Written by Casey Wilson on January 30, 2014.
Here recently I've been slightly obsessed with canning. It takes me back to my Grandma's house. We always had glass jars on hand which contained a variety of foods. My favorites were Green Beans and Sauerkraut.
She'd ask me to go into the cellar, and pick out some jars. I'd run down happily into "that" side of the basement. It was a small room built into the side of the basement. You'd walk in and to your right were these deep shelves.
Sometimes what she needed was right up front, while others called for me to crawl inside and fish around. I loved it.
She knew it too. I'd come back, sometimes dusty and she'd brush me off and ask if I wanted something to drink.
She had these small yellow cups that the kids used. When she passed away, I was asked if I could have one thing from her, what would it be? I asked for a yellow cup. The one she handed me, with a smile on her face with calm reassurance.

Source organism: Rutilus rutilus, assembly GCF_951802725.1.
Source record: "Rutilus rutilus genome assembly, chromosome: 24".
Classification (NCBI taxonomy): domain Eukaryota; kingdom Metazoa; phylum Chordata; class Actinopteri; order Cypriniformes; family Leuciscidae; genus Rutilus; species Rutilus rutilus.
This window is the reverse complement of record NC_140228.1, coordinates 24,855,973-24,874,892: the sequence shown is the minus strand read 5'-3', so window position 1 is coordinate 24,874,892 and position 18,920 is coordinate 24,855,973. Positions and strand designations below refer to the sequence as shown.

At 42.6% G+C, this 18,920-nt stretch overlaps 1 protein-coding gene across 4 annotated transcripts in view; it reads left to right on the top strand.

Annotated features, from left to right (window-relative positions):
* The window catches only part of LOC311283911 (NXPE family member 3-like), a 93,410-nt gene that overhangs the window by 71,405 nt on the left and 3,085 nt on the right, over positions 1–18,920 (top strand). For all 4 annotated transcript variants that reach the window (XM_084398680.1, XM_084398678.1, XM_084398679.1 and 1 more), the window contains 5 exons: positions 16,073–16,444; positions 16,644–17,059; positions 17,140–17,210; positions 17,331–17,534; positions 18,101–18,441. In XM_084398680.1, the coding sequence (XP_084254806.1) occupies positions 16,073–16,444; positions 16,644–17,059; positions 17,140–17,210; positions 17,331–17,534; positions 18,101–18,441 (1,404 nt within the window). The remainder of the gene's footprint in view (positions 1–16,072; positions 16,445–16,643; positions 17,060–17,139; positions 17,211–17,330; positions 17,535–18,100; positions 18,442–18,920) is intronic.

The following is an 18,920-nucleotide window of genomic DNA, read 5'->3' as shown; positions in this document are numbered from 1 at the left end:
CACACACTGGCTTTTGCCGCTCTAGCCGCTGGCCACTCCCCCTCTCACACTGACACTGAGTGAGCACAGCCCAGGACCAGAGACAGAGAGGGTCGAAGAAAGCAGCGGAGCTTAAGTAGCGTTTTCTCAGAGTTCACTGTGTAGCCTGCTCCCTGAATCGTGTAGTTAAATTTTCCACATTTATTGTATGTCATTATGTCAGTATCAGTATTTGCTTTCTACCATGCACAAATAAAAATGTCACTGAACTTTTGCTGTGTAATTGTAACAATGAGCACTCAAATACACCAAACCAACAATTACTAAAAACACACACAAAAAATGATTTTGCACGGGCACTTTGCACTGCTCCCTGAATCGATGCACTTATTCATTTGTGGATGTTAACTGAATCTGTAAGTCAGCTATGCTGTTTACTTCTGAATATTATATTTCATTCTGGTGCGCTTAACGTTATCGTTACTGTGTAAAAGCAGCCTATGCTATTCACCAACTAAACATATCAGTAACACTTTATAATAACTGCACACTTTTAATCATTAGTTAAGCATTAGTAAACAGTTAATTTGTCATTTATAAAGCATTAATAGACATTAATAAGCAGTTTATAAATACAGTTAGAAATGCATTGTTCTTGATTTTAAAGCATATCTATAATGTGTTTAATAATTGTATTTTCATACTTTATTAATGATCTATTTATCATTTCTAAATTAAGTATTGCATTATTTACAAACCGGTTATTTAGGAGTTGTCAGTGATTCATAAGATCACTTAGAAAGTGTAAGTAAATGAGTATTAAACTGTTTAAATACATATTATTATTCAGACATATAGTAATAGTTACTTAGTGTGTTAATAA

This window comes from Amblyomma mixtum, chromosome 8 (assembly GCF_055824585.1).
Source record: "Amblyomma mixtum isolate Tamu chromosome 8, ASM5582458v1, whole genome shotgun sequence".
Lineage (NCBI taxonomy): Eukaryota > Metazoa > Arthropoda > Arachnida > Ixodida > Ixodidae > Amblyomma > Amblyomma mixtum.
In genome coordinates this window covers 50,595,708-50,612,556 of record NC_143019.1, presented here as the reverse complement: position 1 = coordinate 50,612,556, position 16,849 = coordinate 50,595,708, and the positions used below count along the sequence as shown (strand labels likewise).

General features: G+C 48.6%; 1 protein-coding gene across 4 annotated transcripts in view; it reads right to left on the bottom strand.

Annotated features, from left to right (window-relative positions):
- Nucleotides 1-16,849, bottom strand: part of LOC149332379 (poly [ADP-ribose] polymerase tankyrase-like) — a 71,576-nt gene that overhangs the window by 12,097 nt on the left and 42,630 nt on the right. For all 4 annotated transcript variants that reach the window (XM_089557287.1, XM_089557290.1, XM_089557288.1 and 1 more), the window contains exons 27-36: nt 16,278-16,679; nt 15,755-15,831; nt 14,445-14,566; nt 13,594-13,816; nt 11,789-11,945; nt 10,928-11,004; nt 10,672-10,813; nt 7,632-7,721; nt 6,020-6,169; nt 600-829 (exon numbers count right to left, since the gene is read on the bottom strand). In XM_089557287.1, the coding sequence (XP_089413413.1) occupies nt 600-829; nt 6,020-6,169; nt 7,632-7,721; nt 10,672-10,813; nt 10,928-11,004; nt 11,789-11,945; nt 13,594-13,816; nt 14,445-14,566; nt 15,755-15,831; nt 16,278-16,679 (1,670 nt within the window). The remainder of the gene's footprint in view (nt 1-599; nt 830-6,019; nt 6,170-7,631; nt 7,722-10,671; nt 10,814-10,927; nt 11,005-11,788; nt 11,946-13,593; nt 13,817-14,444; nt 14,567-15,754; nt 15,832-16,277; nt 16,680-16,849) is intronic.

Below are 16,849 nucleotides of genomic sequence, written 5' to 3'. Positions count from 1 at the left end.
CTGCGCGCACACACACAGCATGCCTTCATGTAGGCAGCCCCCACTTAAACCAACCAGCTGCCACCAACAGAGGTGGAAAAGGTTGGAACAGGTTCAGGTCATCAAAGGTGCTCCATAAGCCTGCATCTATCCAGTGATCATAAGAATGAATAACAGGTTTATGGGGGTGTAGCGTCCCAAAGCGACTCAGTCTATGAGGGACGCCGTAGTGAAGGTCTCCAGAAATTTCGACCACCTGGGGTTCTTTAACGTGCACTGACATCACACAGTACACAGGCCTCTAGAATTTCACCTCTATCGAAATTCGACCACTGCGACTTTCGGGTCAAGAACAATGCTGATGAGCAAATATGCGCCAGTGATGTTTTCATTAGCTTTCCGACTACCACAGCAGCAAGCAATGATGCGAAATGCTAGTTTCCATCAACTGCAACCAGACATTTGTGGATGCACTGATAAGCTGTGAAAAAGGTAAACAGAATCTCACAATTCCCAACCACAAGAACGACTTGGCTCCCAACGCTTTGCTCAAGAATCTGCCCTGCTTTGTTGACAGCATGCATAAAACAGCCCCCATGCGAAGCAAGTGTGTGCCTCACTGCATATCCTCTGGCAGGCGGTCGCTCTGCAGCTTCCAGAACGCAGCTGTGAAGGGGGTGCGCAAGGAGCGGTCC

I digress. I've begun my canning career with "Boiling Water Baths". It's a technique used to can high acid foods like Jam, Jelly, Pickles, etc.
Now with that under my belt, I soon realized that I wanted to can MEAT. Oh yes, you heard me. I don't have a large freezer here, and unlikely to get one soon. We just don't have the space. However we do have some room for some jars...
With this new found desire I bought a pressure canner. It's a Presto 23qt (The one pictured), and it came from Walmart.com. I found the same one at Ace Hardware for $109, but on Walmart it could be purchased in a bundle for $80 and came with 12 Ball pint jars. Shame on you Ace ;)
Kendra bought some hamburger, and we canned it up. We had about one pound of cooked hamburger to pint jar. I used the wide mouths to make it easier to pack and use.
A week later we popped open our first jar of canned meat to make some tacos. It was amazing! The texture, taste, etc. Kendra said she preferred it to that of cooking it fresh.
I think the only thing I'd change next time I do hamburger would be to try to drain and possibly rinse the meat prior to packing.